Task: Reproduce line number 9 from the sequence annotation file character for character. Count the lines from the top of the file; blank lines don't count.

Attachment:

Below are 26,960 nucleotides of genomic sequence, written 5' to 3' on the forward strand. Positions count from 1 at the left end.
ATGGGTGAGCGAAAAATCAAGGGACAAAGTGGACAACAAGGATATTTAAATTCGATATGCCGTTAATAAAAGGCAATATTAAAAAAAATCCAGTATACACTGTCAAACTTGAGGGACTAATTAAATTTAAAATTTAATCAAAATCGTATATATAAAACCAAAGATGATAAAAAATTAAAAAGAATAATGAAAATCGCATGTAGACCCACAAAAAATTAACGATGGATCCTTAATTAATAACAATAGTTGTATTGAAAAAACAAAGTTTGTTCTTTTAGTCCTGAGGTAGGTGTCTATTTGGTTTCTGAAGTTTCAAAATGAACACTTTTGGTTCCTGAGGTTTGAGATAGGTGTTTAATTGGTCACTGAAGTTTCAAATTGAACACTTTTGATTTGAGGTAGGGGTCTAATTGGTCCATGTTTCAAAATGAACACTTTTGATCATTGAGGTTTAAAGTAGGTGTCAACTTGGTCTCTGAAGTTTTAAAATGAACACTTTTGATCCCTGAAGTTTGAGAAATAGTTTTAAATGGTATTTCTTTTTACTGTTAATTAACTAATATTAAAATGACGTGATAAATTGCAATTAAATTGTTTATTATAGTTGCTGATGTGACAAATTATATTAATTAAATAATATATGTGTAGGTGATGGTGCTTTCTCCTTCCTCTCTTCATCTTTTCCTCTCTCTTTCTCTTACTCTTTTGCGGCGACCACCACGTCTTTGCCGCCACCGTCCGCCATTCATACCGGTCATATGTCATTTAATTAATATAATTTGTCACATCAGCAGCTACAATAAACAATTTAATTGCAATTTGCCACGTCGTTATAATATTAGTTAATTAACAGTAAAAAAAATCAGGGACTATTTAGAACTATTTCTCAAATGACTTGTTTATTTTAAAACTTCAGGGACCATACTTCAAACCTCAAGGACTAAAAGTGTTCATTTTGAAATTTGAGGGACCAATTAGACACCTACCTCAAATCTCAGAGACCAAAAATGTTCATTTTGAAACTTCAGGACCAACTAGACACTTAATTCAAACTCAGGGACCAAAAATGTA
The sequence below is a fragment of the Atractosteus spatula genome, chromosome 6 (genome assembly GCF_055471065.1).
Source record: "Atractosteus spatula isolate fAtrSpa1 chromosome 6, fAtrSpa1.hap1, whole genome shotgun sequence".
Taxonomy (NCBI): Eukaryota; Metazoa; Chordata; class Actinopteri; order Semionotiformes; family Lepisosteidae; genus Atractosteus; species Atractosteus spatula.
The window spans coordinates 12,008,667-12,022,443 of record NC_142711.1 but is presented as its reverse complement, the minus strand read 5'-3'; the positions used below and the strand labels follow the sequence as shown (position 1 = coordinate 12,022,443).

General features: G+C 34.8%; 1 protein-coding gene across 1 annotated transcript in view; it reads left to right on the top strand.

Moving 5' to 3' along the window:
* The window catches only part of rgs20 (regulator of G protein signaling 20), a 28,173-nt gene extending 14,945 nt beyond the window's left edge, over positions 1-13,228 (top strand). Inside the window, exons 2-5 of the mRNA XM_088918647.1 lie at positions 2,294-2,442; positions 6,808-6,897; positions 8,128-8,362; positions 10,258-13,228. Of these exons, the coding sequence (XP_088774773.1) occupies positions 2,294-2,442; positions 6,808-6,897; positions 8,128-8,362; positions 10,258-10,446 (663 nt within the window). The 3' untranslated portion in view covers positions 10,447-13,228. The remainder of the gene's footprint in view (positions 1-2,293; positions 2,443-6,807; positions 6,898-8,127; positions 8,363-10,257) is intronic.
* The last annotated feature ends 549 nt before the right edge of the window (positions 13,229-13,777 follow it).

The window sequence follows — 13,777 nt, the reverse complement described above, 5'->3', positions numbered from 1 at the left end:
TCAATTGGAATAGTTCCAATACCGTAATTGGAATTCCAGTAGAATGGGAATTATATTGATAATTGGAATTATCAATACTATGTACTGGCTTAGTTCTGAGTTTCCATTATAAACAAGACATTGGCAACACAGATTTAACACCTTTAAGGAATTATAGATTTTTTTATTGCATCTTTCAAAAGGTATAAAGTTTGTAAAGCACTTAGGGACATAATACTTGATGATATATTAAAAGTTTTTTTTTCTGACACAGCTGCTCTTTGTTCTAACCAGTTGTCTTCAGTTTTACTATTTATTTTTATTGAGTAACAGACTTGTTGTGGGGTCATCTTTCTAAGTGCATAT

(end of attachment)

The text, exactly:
* The window catches only part of rgs20 (regulator of G protein signaling 20), a 28,173-nt gene extending 14,945 nt beyond the window's left edge, over positions 1-13,228 (top strand). Inside the window, exons 2-5 of the mRNA XM_088918647.1 lie at positions 2,294-2,442; positions 6,808-6,897; positions 8,128-8,362; positions 10,258-13,228. Of these exons, the coding sequence (XP_088774773.1) occupies positions 2,294-2,442; positions 6,808-6,897; positions 8,128-8,362; positions 10,258-10,446 (663 nt within the window). The 3' untranslated portion in view covers positions 10,447-13,228. The remainder of the gene's footprint in view (positions 1-2,293; positions 2,443-6,807; positions 6,898-8,127; positions 8,363-10,257) is intronic.